By the time this project was released, I was graduating high school. From the drowsy days of the hazy springtime rain transitioning to the sight of the sun shining through the dispersing clouds, I became obsessed with collecting as many records as the threshold of my desktop could handle. I became keen on eyewitnessing any update on the latest music releases, through both digital platforms and digging through filled crates of old and polished records in the nearest Rolling Stones shop I could find. Around May of 2016, this project appeared in the enclave.
Robert Glasper had established himself a notable icon in the revolving shift Hip Hop and R&B music was heading towards. His musical impetus to this date, Black Radio by the Robert Glasper Experiment group, allowed his presence to percolate through the background of many forefronting projects beyond the year 2012. One of his major responsibilities included his hand in shaping the now infamous To Pimp a Butterfly album by Kendrick Lamar (he produced the sound to These Walls). Glasper is one of the leading figures reinventing the neo-soul and jazz genre with textures culled from modern Hip Hop and other soul-crafting movements occurring to this day. Unlike the perks of the neo-soul group, The Internet, whose sound is more based on experimental grooves and esoteric sounding implementations, Glasper takes familiarity and morphs it into his own mantra. Starting out as a Jazz pianist, the connections he built while attending the New School University in Manhattan led him to develop and claim his own mellow, spiritually colored sounds of conventional Jazz instrumentation. Black Radio was a successful attribute that let Glasper realize his own commercial talents, and lent him access to working with such artists as Bilal, Lupe Fiasco, Mos Def, and Erykah Badu.
In May of 2016, he released his single with Erykah Badu entitled Maiysha (So Long). By the time this single was released, I had just started my first weekend as a lifeguard for a very quiescent and humble neighborhood pool. I had to rush right before it was time to let the impatient pool dwellers into their familiar abode. Looking towards the pool while slickly letting one earbud sink into my left ear, the track perfectly synchronized with the fresh Summer winds breezing through and sunshine radiating down on the natural scenery. The next weekend occurred, and the whole album was released.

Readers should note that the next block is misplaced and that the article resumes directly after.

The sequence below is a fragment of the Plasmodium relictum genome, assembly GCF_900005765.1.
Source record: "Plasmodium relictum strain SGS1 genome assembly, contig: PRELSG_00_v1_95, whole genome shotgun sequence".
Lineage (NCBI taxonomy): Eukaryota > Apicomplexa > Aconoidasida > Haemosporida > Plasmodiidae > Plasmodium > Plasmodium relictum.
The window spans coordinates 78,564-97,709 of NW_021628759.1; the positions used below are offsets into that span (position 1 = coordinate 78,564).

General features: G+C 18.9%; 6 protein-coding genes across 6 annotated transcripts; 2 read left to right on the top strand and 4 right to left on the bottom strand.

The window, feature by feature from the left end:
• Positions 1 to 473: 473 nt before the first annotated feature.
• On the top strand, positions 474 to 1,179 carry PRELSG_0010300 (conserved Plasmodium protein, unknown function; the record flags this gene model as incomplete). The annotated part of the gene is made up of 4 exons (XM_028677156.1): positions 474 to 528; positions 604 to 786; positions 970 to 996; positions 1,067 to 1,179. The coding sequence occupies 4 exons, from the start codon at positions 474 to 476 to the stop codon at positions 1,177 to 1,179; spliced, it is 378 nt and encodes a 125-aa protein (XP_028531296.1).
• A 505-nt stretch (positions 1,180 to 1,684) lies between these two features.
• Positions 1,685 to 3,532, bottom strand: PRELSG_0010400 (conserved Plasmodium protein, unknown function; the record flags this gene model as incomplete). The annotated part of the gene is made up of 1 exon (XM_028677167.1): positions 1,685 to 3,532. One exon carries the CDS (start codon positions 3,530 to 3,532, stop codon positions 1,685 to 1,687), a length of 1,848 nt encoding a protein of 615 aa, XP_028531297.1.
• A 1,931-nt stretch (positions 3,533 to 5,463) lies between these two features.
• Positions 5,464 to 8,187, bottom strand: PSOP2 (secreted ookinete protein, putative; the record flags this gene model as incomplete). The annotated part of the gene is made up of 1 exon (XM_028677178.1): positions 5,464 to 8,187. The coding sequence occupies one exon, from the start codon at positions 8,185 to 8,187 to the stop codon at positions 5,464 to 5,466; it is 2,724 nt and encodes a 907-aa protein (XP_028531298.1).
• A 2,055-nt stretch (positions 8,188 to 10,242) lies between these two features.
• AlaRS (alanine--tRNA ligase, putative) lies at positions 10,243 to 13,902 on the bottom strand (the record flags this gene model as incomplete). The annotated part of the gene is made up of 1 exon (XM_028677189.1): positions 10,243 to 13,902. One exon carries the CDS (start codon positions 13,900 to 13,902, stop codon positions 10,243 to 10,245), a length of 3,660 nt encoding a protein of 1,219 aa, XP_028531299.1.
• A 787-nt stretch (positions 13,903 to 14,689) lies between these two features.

The album itself is just a collection of renditions of Miles Davis’ less renowned works but added by the pastiche of Glasper’s creativity and the talented ensemble of modern soul artists such as Illa J, Hiatus Kaiyote, and the old school martyr, Stevie Wonder. The opening track, Talking Shit, opens with Davis’ recorded voice during one of his improvisational sessions, sounding just has hoarse and raspy as fans of him would recognize him to sound so. The track slowly stampedes into hushed drum playing as melodic chords would add to the peacefully droning track. Each song resonates a tranquil submission to airy instrumentation and heartfelt poetic verses. Although the tracks here range differently in tempo, sound, texture, and message, they all amalgamate to something that could be only listened to during a certain season or state of mind. That’s what Everything’s Beautiful did for my Summer during that year.
Having to open the pool up and looking at the bustling street in my direct eyesight, while witnessing the passing clouds and swiveling trees in my peripheral view, this album serenely coincided with those moments. Summertime for a late adolescent is usually conducted of hazy sit outs with friends or nights filled with petulant acting around your comforting tribe. One of the first tracks that come into mind as I recall this project are tracks such as Right on Brotha featuring Stevie Wonder, and They Can’t Hold Me Down, featuring Illa J. They Can’t Hold Me Down has a soft and patient aura composed with sparse chords and simple drum pelting behind Illa J’s mind-whirling wordplay. The track Right on Brotha is a typical five-minute demonstration of full-blooded talent from infamous club leader DJ Spinna, Chicago artist Chris Rob, and Funk and Jazz maestro Stevie Wonder. The track includes step-beat tempo with space-inducing brass instrumentation and groovy chords.
Watching the day pass by from the full vibrancy of daylight to the tranquil picture of the sun setting near the evening time, the swimming pool would be locked up and forgotten throughout the nights spent over a friend’s home, fighting and gossiping throughout the season. Everything’s Beautiful isn’t one of Glasper’s most notable works, but will always return with the upcoming Summer seasons as an essential listen for lazy strolling near the shores of Lake Shore, or nights spent under the luminescent city nights with loved ones.